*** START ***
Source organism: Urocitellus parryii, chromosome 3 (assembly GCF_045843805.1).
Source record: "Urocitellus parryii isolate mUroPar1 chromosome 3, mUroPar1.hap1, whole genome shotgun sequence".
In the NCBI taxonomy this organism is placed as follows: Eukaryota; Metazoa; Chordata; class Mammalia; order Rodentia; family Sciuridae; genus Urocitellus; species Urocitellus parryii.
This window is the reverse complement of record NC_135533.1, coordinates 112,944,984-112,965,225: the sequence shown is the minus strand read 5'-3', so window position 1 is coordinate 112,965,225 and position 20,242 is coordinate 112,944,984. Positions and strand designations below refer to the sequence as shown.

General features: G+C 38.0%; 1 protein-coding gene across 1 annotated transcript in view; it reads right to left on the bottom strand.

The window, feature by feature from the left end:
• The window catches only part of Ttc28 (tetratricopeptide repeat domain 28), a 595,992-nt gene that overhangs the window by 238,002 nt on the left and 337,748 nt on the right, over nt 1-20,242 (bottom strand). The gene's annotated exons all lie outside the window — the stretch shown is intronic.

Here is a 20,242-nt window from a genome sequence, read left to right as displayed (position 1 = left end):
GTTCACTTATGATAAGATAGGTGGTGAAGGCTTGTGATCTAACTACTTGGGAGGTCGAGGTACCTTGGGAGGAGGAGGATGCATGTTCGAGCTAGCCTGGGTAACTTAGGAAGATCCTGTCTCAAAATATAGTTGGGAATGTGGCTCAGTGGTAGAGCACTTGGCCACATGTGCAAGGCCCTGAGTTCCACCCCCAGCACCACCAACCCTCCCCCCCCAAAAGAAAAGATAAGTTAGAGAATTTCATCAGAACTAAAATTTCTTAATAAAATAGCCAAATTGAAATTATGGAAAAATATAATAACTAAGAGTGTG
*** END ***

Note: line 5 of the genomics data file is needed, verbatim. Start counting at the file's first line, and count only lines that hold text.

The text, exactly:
General features: G+C 38.0%; 1 protein-coding gene across 1 annotated transcript in view; it reads right to left on the bottom strand.